,” in
XXI International Conference on Ultrafast Phenomena
,
2018
.
39.
S.
Sainio
,
N.
Wester
,
C. J.
Titus
,
Y.
Liao
,
Q.
Zhang
,
D.
Nordlund
,
D.
Sokaras
,
S.-j.
Lee
,
K. D.
Irwin
,
W. B.
Doriese
 et al,
J. Phys. Chem. C
123
,
6114
(
2019
).
40.
C. J.
Titus
,
M. L.
Baker
,
S. J.
Lee
,
H.-M.
Cho
,
W. B.
Doriese
,
J. W.
Fowler
,
K.
Gaffney
,
J. D.
Gard
,
G. C.
Hilton
,
C.
Kenney
 et al,
J. Chem. Phys.
147
,
214201
(
2017
).
41.
R.
Golnak
,
J.
Xiao
,
K.
Atak
,
I.
Unger
,
R.
Seidel
,
B.
Winter
, and
E. F.
Aziz
,
J. Phys. Chem. A
120
,
2808
(
2016
).
42.
A.
Achkar
,
T.
Regier
,
H.
Wadati
,
Y.-J.
Kim
,
H.
Zhang
, and
D.
Hawthorn
,
Phys. Rev. B
83
,
081106
(
2011
).
43.
M.
Van Schooneveld
and
S.
DeBeer
,
J. Electron Spectrosc. Relat. Phenom.
198
,
31
(
2015
).
44.
S.
Li
,
S.-J.
Lee
,
X.
Wang
,
W.
Yang
,
H.
Huang
,
D. S.
Swetz
,
W. B.
Doriese
,
G. C.
O’Neil
,
J. N.
Ullom
,
C. J.
Titus
 et al,
J. Am. Chem. Soc.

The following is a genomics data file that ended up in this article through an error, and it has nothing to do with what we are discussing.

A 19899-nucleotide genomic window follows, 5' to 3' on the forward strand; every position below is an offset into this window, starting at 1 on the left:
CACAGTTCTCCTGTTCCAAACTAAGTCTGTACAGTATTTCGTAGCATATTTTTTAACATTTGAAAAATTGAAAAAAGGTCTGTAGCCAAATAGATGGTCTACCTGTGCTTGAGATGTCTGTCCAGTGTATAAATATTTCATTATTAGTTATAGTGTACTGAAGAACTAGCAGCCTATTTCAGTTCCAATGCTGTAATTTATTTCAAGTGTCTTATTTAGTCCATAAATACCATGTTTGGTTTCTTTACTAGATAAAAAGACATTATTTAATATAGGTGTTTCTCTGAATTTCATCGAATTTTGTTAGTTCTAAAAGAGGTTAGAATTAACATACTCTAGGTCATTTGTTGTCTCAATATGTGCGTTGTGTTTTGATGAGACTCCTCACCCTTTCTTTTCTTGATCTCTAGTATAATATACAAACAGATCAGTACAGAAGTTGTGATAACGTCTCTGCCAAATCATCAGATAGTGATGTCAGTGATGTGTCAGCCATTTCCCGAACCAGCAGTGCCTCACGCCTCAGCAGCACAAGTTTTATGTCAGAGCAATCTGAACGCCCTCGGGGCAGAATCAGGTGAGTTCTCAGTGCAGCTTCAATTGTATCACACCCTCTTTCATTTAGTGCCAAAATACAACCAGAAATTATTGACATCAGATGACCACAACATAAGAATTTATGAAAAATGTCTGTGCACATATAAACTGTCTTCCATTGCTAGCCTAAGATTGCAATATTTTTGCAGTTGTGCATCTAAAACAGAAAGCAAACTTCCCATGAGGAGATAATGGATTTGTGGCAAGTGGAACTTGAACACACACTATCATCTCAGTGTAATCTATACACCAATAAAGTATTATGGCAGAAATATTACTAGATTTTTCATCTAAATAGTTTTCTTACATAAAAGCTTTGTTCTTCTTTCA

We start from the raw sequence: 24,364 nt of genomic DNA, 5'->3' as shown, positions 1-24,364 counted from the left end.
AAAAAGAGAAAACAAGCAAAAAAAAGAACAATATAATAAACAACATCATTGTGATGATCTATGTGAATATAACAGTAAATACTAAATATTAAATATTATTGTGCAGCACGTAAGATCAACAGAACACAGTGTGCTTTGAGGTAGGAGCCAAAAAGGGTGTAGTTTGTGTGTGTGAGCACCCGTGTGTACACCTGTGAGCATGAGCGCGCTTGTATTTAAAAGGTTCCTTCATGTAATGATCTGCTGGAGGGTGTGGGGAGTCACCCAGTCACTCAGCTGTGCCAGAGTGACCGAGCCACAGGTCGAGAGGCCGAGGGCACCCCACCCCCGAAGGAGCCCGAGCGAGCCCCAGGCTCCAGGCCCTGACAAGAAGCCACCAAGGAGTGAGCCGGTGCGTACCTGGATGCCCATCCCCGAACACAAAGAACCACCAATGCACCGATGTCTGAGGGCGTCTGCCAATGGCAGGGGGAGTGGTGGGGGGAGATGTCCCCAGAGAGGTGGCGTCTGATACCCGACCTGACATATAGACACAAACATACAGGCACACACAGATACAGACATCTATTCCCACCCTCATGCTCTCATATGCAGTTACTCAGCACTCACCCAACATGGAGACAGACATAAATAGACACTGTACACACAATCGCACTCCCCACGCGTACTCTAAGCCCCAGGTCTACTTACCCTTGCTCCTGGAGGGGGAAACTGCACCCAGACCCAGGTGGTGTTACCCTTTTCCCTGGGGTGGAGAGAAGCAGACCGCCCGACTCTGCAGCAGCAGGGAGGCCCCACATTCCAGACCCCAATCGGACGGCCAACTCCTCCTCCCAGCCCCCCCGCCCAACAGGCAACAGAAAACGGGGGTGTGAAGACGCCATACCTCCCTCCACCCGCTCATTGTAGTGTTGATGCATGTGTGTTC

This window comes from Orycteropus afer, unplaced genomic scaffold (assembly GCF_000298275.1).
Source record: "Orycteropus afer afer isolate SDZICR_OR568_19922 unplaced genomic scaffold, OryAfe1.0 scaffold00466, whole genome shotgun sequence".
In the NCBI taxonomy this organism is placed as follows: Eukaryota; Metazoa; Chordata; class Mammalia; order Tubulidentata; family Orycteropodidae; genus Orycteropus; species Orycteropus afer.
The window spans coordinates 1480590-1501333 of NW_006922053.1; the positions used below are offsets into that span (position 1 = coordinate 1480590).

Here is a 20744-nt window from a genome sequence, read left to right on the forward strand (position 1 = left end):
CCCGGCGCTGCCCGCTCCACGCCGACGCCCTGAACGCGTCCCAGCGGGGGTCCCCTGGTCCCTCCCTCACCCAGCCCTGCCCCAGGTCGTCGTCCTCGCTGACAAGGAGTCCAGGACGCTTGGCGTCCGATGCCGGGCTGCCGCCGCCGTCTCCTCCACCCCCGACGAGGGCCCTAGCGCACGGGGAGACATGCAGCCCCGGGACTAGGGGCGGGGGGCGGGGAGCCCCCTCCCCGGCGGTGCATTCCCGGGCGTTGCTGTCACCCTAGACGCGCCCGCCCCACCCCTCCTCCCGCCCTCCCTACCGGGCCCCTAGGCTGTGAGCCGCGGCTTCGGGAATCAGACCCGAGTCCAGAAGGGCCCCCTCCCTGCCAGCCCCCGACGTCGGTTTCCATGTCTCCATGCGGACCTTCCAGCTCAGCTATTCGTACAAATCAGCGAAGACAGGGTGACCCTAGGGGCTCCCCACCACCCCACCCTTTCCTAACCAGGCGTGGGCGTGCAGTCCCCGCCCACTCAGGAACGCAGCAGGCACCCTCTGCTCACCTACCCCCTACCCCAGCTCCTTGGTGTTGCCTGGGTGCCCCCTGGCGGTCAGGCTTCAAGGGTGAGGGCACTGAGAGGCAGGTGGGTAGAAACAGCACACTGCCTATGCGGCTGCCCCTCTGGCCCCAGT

141
,
12079
(
2019
).
45.
D.
Li
,
B.
Alpert
,
D.
Becker
,
D.
Bennett
,
G.
Carini
,
H.-M.
Cho
,
W.
Doriese
,
J.
Dusatko
,
J.
Fowler
,
J.
Frisch
 et al,
J. Low Temp. Phys.
193
,
1287
(
2018
).
46.
J.
Hays-Wehle
,
D.
Schmidt
,
J.
Ullom
, and
D.
Swetz
,
J. Low Temp. Phys.
184
,
492
(
2016
).
47.
K.
Morgan
,
D.
Becker
,
D. A.
Bennet
,
R.
Dorisee
,
J. D.
Gard
,
K.
Irwin
,
S. J.
Lee
,
D.
Li
,
J.
Mates
,
C.
Pappas
 et al,
IEEE Trans. Appl. Supercond.
29
,
2100605
(
2019
).
48.
J.
Mates
,
D. T.
Becker
,
D. A.
Bennett
,
B.
Dober
,
J.
Gard
,
J.
Hays-Wehle
,
J.
Fowler
,
G.
Hilton
,
C.
Reintsema
,
D.
Schmidt
 et al,
Appl. Phys. Lett.
111
,
062601
(
2017
).
49.
S. W.
Henderson
,
Z.
Ahmed
,
J.
Austermann
,
D.
Becker
,
D. A.
Bennett
,
D.
Brown
,
S.
Chaudhuri
,
H.-M. S.
Cho
,
J. M.
D’Ewart
,
B.
Dober
 et al,
Proc. SPIE
10708
,
1070819
(
2018
).
50.
J.
Gard
,
D.
Becker
,
D.
Bennett
,
J.
Fowler
,
G.
Hilton
,
J.
Mates
,
C.
Reintsema
,
D.
Schmidt
,
D.
Swetz
, and
J.
Ullom
,
J. Low Temp. Phys.
193
,
485
(
2018
).
51.
C. J.
Titus
,
D.
Li
,
B. K.
Alpert
,
H.-M.
Cho
,
J. W.
Fowler
,
S.-J.
Lee
,
K. M.
Morgan
,
D. S.
Swetz
,
J. N.
Ullom
,
A.
Wessels
 et al, “
Count rate optimizations for TES detectors at a femtosecond X-ray laser
,”
J. Low Temp. Phys.
(submitted).

Supplementary Material